updated Thu. September 15, 2022
November 30, 2016
At the time, they were known simply as 113, 115, 117, and 118, and were assigned temporary names and symbols: ununtrium (Uut), ununpentium (Uup), ununseptium (Uus), and ununoctium (Uuo). The teams of Russian, American, and Japanese researchers behind the four new element discoveries wereÃâÃÂ ...
June 9, 2016
Every element beyond uranium, for example, is named after a scientist, research institute, geographic place, or planet. Element 113, previously known by its placeholder name of ununtrium, is now nihonium (Nh). The element derives its name from “nihon,” one of two words used to say “Japan” in Japanese.
January 5, 2016
Japanse atoomchemici van het Riken-lab in Tokio kunnen hun geluk niet op nu de internationale unie van scheikundigen IUPAC hun vondst heeft erkend van een nieuw chemisch element. Dat kunstmatige en totaal instabiele element-113 komt in geen enkele scheikundedoos voor, maar de ontdekkersÃâÃÂ ...
January 4, 2016
Their discoverers will be invited to propose names for these elements, which must derive from mythology or the names of minerals, places, properties of the element, or scientists. For now, the new elements have been assigned placeholder names and symbols: ununtrium (Uut), ununpentium (Uup),ÃâÃÂ ...
January 3, 2016
The International Union of Pure and Applied Chemistry notified the team of researchers at RIKEN Nishina Center for Accelerator-Based Science in Japan that it would have the honor in naming Element 113. Ununtrium, the provisional name of Element 113, is a highly radioactive element that is not found inÃâÃÂ ...
January 3, 2016
Until now, the element been known by the temporary name, ununtrium, and temporary symbol Uut. The three remaining elements, 115, 117, and 118 - known temporarily as ununpentium (Uup), ununseptium (Uus), and ununoctium (Uuo), respectively - will also get new names. The IUPAC has announcedÃâÃÂ ...
January 1, 2016
Alarmingly, man-made Ununtrium, now recognised as the 113th element on the periodic table, as it is currently called, could potentially be used to make nuclear warheads more devastating than those produced with plutonium such as the implosion-type fission bomb exploded over the Japanese city ofÃâÃÂ ...
Asian Scientist Magazine
January 1, 2016
Here are 10 things you should know about element 113, the first element to be discovered and named by researchers in Asia, and its founder, Kosuke Morita: ——. 1. Element 113 goes by the temporary name of ununtrium and the temporary symbol Uut. It sits between copernicium (Cn) and flerovium (Fl) onÃâÃÂ ...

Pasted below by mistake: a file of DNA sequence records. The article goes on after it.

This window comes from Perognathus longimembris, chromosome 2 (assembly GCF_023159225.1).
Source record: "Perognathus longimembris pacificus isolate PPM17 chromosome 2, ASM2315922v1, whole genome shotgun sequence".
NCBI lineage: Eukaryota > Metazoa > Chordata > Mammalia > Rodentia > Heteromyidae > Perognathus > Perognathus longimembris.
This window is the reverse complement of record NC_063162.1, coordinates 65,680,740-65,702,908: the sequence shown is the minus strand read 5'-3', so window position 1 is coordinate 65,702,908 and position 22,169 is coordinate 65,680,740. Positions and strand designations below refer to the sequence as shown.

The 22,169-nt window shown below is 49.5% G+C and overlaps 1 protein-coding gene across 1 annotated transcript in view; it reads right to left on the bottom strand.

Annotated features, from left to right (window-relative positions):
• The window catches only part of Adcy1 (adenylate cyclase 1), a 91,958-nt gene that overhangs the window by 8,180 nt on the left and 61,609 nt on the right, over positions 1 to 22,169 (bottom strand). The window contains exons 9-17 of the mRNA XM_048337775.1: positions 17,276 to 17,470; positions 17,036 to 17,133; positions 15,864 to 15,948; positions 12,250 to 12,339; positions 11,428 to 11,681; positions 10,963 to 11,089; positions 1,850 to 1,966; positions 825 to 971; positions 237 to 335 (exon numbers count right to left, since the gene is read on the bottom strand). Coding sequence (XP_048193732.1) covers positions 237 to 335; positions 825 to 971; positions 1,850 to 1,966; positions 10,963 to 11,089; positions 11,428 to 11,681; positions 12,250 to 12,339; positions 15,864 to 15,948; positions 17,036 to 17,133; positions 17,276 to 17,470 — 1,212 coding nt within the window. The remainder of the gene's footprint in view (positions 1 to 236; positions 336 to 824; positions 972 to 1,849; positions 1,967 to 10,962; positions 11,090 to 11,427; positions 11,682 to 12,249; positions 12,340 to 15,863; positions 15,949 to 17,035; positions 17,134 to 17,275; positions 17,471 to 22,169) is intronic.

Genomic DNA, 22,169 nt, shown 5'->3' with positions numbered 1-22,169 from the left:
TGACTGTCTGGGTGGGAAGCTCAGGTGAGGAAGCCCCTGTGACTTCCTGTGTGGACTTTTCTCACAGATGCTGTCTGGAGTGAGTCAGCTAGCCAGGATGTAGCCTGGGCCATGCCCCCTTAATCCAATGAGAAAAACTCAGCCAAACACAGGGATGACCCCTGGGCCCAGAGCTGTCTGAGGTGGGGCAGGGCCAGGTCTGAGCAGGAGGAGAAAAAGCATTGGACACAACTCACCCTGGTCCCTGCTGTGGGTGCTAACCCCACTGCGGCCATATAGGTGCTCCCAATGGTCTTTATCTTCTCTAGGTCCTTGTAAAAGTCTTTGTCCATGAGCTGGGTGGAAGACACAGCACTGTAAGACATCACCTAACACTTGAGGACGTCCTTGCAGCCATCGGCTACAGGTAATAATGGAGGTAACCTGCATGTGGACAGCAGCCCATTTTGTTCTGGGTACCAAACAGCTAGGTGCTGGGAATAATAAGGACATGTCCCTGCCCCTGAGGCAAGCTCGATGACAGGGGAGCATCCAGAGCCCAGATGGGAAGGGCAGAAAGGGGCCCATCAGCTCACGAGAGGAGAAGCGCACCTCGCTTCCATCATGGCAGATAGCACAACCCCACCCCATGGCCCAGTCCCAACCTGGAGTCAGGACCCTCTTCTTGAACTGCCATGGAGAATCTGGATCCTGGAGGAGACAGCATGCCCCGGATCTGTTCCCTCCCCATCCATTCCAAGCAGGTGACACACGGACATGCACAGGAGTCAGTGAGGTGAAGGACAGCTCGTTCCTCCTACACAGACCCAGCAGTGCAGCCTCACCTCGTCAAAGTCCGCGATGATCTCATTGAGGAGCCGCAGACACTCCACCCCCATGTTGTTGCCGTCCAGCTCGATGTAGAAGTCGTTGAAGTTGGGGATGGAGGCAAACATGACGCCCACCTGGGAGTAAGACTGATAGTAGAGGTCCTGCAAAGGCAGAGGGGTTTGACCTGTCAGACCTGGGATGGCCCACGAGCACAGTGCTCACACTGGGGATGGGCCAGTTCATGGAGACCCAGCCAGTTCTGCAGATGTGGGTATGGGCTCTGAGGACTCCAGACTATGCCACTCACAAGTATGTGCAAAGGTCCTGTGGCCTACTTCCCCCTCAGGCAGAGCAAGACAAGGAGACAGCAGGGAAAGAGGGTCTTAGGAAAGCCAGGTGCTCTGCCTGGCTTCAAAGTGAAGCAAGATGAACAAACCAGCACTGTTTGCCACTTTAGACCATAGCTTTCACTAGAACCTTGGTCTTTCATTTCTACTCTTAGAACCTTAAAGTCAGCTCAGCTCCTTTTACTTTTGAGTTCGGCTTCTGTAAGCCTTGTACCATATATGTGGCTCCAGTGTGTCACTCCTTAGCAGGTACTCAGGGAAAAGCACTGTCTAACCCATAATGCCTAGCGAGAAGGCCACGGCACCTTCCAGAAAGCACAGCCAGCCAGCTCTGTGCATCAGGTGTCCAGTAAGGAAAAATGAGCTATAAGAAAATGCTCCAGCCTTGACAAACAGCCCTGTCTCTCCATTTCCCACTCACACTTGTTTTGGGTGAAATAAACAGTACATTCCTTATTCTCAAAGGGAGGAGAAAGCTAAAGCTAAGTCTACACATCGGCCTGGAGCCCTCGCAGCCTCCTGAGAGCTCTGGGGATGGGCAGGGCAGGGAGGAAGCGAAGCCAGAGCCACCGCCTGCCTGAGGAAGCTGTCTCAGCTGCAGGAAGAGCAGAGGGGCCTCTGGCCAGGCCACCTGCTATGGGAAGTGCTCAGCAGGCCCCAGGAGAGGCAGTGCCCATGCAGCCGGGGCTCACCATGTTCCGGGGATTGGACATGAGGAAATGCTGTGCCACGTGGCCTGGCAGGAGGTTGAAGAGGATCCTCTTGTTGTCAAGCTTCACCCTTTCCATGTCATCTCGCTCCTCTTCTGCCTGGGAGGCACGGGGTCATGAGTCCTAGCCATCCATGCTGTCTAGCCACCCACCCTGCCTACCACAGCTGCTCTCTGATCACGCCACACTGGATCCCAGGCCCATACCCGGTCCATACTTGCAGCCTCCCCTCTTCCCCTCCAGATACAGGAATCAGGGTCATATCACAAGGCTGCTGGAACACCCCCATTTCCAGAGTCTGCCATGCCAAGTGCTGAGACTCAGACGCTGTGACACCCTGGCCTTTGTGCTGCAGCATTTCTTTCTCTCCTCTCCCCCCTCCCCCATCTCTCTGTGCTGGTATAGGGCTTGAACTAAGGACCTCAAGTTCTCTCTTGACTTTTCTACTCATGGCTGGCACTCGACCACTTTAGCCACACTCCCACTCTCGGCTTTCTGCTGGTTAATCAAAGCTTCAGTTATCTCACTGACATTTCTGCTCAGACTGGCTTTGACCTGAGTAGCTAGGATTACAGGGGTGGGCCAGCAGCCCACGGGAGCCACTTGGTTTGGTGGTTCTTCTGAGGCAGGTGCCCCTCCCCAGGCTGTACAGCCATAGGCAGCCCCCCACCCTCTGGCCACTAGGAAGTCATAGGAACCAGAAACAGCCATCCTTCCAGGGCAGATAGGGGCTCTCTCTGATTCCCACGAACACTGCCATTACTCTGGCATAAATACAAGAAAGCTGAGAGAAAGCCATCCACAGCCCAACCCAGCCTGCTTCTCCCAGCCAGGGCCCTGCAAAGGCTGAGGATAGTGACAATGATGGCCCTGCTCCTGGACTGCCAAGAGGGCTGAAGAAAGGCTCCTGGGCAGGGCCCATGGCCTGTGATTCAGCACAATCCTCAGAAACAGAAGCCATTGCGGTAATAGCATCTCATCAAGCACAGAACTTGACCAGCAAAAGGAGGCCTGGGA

January 1, 2016
Riken had earlier said japonium might be proposed as a name for element 113, which provisionally had been named ununtrium. However, Morita has no specific candidates under consideration. He said he planned to spend part of next year considering a name for the element. The IUPAC group gaveÃâÃÂ ...
December 31, 2015
Until now, the elements have gone by either their atomic weights (the numbers) or placeholder names based on their order: ununtrium, ununpentium, ununseptium, and ununoctium. Along the way, they've collected various other nomenclatures — ununoctium has been called eka-radon, following in DmitriÃâÃÂ ...
November 21, 2013
Nihonium is a radioactive, synthetic element about which little is known. It is classified as a metal and is expected to be solid at room temperature. The element, No. 113 on the Periodic Table of Elements, had previously been designated ununtrium, a placeholder name that means one-one-three in Latin.
New Yorker (blog)
August 31, 2013
Almost immediately after the Swedish scientists created it by smashing twenty-proton calcium nuclei into ninety-five-proton americium nuclei at high speed, the ununpentium decayed into element 113—ununtrium—which itself decayed into lighter elements. Its half-life was found to be only a hundred andÃâÃÂ ...
October 5, 2012
Though ununtrium is an exciting breakthrough, evidence for synthesized elements up to number 118 in the periodic table has been found. Earlier this year, elements 114 and 116 were officially named by IUPAC. Element 114 has been dubbed flerovium (in honour of the Flerov Laboratory, Russia) andÃâÃÂ ...
September 26, 2012
Scientists in Japan think they've finally created the elusive element 113, one of the missing items on the periodic table of elements. Element 113 is an atom with 113 protons in its nucleus — a type of matter that must be created inside a laboratory because it is not found naturally on Earth. Heavier andÃâÃÂ ...
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